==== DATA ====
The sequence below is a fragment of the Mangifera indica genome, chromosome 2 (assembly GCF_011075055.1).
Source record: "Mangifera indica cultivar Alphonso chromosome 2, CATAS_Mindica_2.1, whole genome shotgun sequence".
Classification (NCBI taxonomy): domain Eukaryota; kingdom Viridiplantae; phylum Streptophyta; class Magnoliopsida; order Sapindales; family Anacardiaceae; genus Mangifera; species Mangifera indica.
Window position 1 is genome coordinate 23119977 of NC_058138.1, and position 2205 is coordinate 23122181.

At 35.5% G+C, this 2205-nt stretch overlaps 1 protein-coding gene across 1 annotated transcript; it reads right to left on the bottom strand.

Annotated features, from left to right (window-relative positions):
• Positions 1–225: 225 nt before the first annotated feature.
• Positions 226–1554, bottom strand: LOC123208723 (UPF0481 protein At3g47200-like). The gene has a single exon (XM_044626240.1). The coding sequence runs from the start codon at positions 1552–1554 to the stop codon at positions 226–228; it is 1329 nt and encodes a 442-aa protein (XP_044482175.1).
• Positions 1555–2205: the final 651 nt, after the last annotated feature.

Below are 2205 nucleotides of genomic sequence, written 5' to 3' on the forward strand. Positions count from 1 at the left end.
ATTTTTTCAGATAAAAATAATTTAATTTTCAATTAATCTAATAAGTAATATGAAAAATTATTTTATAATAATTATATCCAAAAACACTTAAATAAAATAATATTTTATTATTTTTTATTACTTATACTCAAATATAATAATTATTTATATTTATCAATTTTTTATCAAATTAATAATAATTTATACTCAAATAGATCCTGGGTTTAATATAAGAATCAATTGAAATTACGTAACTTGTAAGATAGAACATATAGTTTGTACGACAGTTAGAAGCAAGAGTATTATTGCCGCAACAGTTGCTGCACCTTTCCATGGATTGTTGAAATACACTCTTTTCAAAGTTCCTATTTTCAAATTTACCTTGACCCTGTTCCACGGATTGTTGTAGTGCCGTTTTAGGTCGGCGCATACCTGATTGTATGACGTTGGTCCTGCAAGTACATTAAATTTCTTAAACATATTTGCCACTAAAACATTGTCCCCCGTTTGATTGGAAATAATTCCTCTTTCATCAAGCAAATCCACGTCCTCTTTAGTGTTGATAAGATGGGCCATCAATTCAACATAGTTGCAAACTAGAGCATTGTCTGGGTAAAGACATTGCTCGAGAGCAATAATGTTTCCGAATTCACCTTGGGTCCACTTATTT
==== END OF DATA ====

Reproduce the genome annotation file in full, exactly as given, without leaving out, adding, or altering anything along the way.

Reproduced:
The sequence below is a fragment of the Mangifera indica genome, chromosome 2 (assembly GCF_011075055.1).
Source record: "Mangifera indica cultivar Alphonso chromosome 2, CATAS_Mindica_2.1, whole genome shotgun sequence".
Classification (NCBI taxonomy): domain Eukaryota; kingdom Viridiplantae; phylum Streptophyta; class Magnoliopsida; order Sapindales; family Anacardiaceae; genus Mangifera; species Mangifera indica.
Window position 1 is genome coordinate 23119977 of NC_058138.1, and position 2205 is coordinate 23122181.

At 35.5% G+C, this 2205-nt stretch overlaps 1 protein-coding gene across 1 annotated transcript; it reads right to left on the bottom strand.

Annotated features, from left to right (window-relative positions):
• Positions 1–225: 225 nt before the first annotated feature.
• Positions 226–1554, bottom strand: LOC123208723 (UPF0481 protein At3g47200-like). The gene has a single exon (XM_044626240.1). The coding sequence runs from the start codon at positions 1552–1554 to the stop codon at positions 226–228; it is 1329 nt and encodes a 442-aa protein (XP_044482175.1).
• Positions 1555–2205: the final 651 nt, after the last annotated feature.

Below are 2205 nucleotides of genomic sequence, written 5' to 3' on the forward strand. Positions count from 1 at the left end.
ATTTTTTCAGATAAAAATAATTTAATTTTCAATTAATCTAATAAGTAATATGAAAAATTATTTTATAATAATTATATCCAAAAACACTTAAATAAAATAATATTTTATTATTTTTTATTACTTATACTCAAATATAATAATTATTTATATTTATCAATTTTTTATCAAATTAATAATAATTTATACTCAAATAGATCCTGGGTTTAATATAAGAATCAATTGAAATTACGTAACTTGTAAGATAGAACATATAGTTTGTACGACAGTTAGAAGCAAGAGTATTATTGCCGCAACAGTTGCTGCACCTTTCCATGGATTGTTGAAATACACTCTTTTCAAAGTTCCTATTTTCAAATTTACCTTGACCCTGTTCCACGGATTGTTGTAGTGCCGTTTTAGGTCGGCGCATACCTGATTGTATGACGTTGGTCCTGCAAGTACATTAAATTTCTTAAACATATTTGCCACTAAAACATTGTCCCCCGTTTGATTGGAAATAATTCCTCTTTCATCAAGCAAATCCACGTCCTCTTTAGTGTTGATAAGATGGGCCATCAATTCAACATAGTTGCAAACTAGAGCATTGTCTGGGTAAAGACATTGCTCGAGAGCAATAATGTTTCCGAATTCACCTTGGGTCCACTTATTT